Practical Considerations For Adaptive Designs In Clinical Trials
By Julia Ogier, consultant, and Matthew Cardinal, associate principal consultant, Halloran Consulting
The life sciences industry and academic world seem to produce incredible scientific breakthroughs on a daily, if not hourly, basis these days. The pace of scientific breakthrough is mesmerizing, as a dazzling variety of technologies and studies have helped humans understand the underlying causes of disease. Whether those causes are genetic, environmental, or behavioral, it seems that we have an arsenal of tools to understand much more than ever how we can meet unmet human health needs. From the ambitious (at the time) Human Genome Project to the current application of machine learning and artificial intelligence to vast integrated data sets, it would seem that humans could be on the cusp of fundamentally altering the quality and longevity of human life.
However, a curious thing has happened. Despite all the data at our disposal, there has been very little change in the pace of new therapies approved by the FDA. Multiple credible sources have noted little change in the average annual number of new molecular entities approved by the FDA from 2006 to2014.1 Many of us who actively develop drugs are surprised by this data, as we have seen an incredible uptick in patient engagement over the past 10 years. Patients are educated about their options and often bring publications (legitimate and not so legitimate) to their doctors. There also has been a remarkable uptick in patient advocacy groups getting involved, directly investing in the development of drugs for specific groups of patients. Industry has seen a committed and willing partner in large patient foundations like the Michael J Fox Foundation and the Leukemia and Lymphoma Society to much smaller, tenacious organizations like the National Hemophilia Foundation and Parent Project Muscular Dystrophy (PPMD).
As sponsor companies seek to evaluate compounds that might meet unmet medical needs, they have found limited success in reducing clinical development expenditures and increasing the likelihood of success. The traditional model of clinical development is very prescriptive, pun intended, with each trial designed to answer a very specific question. The word prospective is synonymous with “better.” However, the most comprehensive and most relevant clinical data is often the data coming in real time out of ongoing clinical evaluations. An adaptive clinical trial design allows a company to examine a clinical trial while it is ongoing and adjust accordingly instead of following the traditional stepwise process of: 1) design the trial, 2) conduct the trial, and 3) analyze the data. Companies use learned information about a drug to inform the next iteration of testing in real time – in early phases, this aligns with the goal of quicker approximation of the maximum tolerated dose (MTD), avoiding exposing volunteers or end-stage patients to potentially unsafe or ineffective doses of drugs; in later phases, there are opportunities to reduce sample sizes, adjust dosing schedules or regimens, manage safety risks, or even adjust the timing of efficacy evaluations all to allow a better, more comprehensive understanding of patient safety and potential clinical benefit. There has been buzz regarding adaptive design for some years now and statisticians can explain the nuances with remarkable clarity, but deploying an adaptive trial carried substantial risks due to the lack of guidelines from regulators. However, a new guidance document issued in November 20192 now allows companies to use adaptive design with some direction from the FDA.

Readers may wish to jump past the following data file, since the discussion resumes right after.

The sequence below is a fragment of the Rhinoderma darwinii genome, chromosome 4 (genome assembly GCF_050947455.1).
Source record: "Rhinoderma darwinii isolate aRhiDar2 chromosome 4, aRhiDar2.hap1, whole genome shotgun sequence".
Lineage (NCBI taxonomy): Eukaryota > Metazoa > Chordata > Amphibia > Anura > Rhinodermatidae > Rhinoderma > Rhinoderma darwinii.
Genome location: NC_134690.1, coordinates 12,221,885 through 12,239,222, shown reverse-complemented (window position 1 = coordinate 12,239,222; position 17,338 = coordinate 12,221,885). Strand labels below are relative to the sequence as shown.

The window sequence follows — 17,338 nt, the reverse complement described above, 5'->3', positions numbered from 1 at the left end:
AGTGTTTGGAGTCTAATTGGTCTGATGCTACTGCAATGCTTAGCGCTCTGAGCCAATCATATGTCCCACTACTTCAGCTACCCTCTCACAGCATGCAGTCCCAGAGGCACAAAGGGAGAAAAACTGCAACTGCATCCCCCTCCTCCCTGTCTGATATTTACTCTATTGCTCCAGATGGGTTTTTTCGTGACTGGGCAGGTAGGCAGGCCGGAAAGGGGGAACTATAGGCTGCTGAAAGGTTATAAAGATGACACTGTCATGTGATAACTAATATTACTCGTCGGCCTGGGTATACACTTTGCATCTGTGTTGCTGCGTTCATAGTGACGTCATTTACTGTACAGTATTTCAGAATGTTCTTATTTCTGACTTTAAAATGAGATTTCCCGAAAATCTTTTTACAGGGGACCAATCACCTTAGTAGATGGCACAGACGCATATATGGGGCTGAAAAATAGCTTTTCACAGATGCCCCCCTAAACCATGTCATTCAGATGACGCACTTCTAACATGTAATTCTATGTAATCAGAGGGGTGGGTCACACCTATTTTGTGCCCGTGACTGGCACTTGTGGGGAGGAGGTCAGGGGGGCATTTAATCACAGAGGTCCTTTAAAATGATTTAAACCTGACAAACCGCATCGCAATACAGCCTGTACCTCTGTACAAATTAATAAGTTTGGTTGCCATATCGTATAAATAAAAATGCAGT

There is a lot more up-front effort when planning for a trial that includes an adaptive element (e.g., changes in treatment allocation, increases or decreases in sample size, immediate continuation from one phase to the subsequent phase, and modification of eligibility criteria3) as compared to a traditional clinical trial. However, this up-front work can directly lead to benefits both for drug developers and, most importantly, the patients participating in clinical trials. For example, the continual reassessment method (CRM) is a Bayesian adaptive methodology for assessing dose-toxicity relationships and estimating the maximum tolerated dose in Phase 1 safety and pharmacology studies, predominantly in oncology trials. This method may allow for faster escalation to higher doses, which can shorten the duration of the trial and reduce the sample size required to determine the MTD. In addition, CRM designs may have improved accuracy for estimating the MTD, which can reduce the likelihood of exposures to excessively toxic doses in Phase 1 studies and more effectively establish the limits of tolerability for later stage development. 4,5